Above all, living an organized, clutter-free life is a lifestyle choice. De-cluttering should not be a one-time, or even yearly colossal family event where precious quality time is spent in a garage in the middle of summer. As Sherry Ross says, being and staying organized is going one step further. It is a lifestyle choice.

“It’s not easy,” she says. “It’s like choosing to be healthy. You may need help to get started. That’s what I do for organization. My clients are anyone who can admit they need a second opinion to get started, and can let go of old items.”

By helping folks stay organized, Sherry has started to pinpoint some common ways people fall short when it comes to keeping clutter at bay. One of the biggest downfalls is not having a space designated for a specific item. Not being able to get rid of old things and not realizing that the system you have simply doesn"t work, are two other shortcomings.

So, what"s Sherry"s solution? It"s simple. Pick a part of the house you want to organize (doing this in steps or phases makes it seem less overwhelming).  Dump everything out on the floor, sort the items, find homes for each item and if need be, allow yourself to have one "stuff or junk" spot. Why? Because life happens! Once you have your spaces organized, make a date on the calendar to check back and make sure you"re keeping it organized.

"When your hair needs a cut, color, styling, and wash – you schedule that," Sherry says. "You schedule doctors, pedicures, shopping, cleaning, and sports activities. You HAVE to schedule organizing too.”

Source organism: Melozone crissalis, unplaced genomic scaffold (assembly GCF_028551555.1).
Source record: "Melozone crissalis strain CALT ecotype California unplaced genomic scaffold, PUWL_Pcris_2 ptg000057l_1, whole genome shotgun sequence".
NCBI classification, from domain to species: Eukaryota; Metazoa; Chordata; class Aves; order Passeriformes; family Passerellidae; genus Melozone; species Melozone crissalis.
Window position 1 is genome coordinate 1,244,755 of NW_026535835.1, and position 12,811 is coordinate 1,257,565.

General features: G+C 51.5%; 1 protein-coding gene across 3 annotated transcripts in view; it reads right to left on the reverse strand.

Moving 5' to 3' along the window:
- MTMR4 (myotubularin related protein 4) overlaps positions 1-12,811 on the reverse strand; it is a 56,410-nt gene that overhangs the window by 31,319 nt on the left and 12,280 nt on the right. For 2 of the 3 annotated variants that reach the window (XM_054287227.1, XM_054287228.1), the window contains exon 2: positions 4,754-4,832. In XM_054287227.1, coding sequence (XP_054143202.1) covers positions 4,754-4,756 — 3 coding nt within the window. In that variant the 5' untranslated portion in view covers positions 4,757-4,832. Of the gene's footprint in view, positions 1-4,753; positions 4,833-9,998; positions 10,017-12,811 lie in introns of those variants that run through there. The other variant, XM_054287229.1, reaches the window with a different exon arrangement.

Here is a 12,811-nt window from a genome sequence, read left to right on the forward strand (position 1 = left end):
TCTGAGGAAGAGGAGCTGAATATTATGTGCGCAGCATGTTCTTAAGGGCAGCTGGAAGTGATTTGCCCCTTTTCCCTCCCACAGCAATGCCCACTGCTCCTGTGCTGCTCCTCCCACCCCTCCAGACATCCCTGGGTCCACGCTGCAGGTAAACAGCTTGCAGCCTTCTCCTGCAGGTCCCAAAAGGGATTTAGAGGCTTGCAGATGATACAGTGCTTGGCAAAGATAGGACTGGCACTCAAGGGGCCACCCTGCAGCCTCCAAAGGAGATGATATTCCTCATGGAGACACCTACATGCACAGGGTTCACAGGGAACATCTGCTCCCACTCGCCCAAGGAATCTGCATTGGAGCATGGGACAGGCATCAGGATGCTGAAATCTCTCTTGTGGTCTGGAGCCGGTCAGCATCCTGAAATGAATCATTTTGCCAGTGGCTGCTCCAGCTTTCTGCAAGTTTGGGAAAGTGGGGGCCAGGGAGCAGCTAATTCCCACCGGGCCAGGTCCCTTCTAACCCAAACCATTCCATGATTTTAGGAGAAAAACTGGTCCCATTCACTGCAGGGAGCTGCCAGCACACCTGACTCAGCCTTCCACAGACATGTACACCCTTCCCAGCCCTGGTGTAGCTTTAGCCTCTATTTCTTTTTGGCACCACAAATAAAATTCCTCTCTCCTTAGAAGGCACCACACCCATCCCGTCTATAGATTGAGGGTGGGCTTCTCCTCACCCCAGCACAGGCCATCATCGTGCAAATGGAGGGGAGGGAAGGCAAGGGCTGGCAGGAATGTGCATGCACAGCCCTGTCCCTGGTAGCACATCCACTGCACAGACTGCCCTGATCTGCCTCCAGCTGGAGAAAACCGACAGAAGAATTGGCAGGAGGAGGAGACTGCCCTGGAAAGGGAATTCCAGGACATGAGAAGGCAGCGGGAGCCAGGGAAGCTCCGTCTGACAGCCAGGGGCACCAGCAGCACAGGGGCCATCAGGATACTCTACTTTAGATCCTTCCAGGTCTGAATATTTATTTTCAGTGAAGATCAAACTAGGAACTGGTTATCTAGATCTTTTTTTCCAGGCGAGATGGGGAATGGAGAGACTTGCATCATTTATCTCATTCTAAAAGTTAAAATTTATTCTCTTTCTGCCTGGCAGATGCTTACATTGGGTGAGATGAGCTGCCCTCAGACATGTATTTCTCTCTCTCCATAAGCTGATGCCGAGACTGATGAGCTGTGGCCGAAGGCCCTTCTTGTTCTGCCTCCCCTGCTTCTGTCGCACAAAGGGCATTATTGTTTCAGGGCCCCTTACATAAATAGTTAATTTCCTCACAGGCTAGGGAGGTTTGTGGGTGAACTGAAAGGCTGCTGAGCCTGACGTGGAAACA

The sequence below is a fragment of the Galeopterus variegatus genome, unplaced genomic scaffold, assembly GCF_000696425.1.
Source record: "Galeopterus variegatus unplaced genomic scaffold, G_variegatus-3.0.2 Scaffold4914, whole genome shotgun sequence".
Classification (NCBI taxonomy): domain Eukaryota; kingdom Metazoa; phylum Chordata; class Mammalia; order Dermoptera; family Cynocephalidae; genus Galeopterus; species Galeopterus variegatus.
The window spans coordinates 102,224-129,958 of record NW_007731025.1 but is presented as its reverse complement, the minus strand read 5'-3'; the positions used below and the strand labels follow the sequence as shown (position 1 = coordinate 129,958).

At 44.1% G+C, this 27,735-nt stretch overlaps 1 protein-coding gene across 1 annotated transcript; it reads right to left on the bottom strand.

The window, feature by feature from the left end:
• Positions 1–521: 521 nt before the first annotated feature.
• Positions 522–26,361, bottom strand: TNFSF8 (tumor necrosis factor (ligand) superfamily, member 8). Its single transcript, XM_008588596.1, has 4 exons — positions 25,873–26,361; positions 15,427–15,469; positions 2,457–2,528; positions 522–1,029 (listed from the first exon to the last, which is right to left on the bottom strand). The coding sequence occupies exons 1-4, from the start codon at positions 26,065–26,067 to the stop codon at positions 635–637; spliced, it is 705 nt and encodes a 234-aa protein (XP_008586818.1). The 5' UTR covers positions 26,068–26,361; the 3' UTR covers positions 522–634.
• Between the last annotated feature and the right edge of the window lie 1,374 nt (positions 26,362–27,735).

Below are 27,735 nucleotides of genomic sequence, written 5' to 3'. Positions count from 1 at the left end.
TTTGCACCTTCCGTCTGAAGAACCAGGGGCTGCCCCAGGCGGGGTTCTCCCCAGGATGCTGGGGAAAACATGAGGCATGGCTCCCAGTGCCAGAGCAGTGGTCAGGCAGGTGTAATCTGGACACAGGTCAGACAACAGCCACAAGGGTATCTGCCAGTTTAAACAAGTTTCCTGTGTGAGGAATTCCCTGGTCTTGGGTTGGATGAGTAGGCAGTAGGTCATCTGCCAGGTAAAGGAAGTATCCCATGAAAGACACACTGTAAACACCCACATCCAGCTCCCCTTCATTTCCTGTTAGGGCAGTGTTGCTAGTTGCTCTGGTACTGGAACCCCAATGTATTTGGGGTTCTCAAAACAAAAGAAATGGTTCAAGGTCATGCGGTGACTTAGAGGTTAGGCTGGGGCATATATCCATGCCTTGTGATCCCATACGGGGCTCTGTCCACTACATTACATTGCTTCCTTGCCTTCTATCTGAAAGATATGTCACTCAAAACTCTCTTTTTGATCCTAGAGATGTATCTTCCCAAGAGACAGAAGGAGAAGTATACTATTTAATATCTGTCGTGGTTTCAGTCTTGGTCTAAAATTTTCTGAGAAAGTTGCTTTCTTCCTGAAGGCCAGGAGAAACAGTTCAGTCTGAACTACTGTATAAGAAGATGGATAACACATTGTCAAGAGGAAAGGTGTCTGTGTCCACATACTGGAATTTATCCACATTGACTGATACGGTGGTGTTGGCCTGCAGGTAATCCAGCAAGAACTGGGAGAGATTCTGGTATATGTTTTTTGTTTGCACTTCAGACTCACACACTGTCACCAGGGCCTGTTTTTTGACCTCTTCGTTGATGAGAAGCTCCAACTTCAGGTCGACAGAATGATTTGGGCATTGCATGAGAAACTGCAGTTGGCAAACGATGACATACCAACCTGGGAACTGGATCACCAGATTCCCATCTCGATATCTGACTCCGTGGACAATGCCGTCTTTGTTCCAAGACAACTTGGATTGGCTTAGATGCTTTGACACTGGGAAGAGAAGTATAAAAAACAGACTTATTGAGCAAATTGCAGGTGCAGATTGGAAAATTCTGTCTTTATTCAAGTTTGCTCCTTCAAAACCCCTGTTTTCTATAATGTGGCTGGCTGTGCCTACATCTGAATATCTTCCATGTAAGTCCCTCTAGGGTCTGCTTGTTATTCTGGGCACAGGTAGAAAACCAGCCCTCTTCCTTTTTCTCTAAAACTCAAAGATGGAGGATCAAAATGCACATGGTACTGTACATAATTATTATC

After that, this organizational expert says the challenge is to consciously maintain it and just keep plugging away on it a little bit every day.

 

Conquering the Chaos
What is the best way to get organized?

Designate three piles
Walk into your space armed with three trash bags or boxes. One pile is for things you’re keeping, another is the throw-away pile and the third pile is for donations.

Remember the classic clutter rule
If you haven’t used it or worn it in however much time, toss it. Choose an amount of time that is comfortable for you, whether it is 6 months or 2 years, and stick with it.

Go digital
Time to go paperless as much as you can. Here are some items to permanently send off into cyberspace:

Important documents

CDs

Old VHS tapes (with a cable and some free time you can archive these on your computer or in an on-line storage account)

Photos & home videos

Recipes

One step at a time
Organize one drawer at a time, one shelf at a time and one room at a time. Baby steps will go a long way in the long-term to avoid getting overwhelmed and getting sidetracked by trying to tackle too much at one time.

Separate the sentimental from the over-emotional
Grandma’s outdated and chipped vase should be donated; the kids’ finger-painted handprints can be framed and proudly displayed.

 

COLD HARD FACTS ABOUT CLUTTER

The U.S. Department of Energy reports that one-quarter of people with two-car garages have so much stuff in them that they can’t park a car.

The average American spends one year of his or her life looking for lost items.

1 in 11 American households rents a self-storage space and they spend over $1000 a year in rent.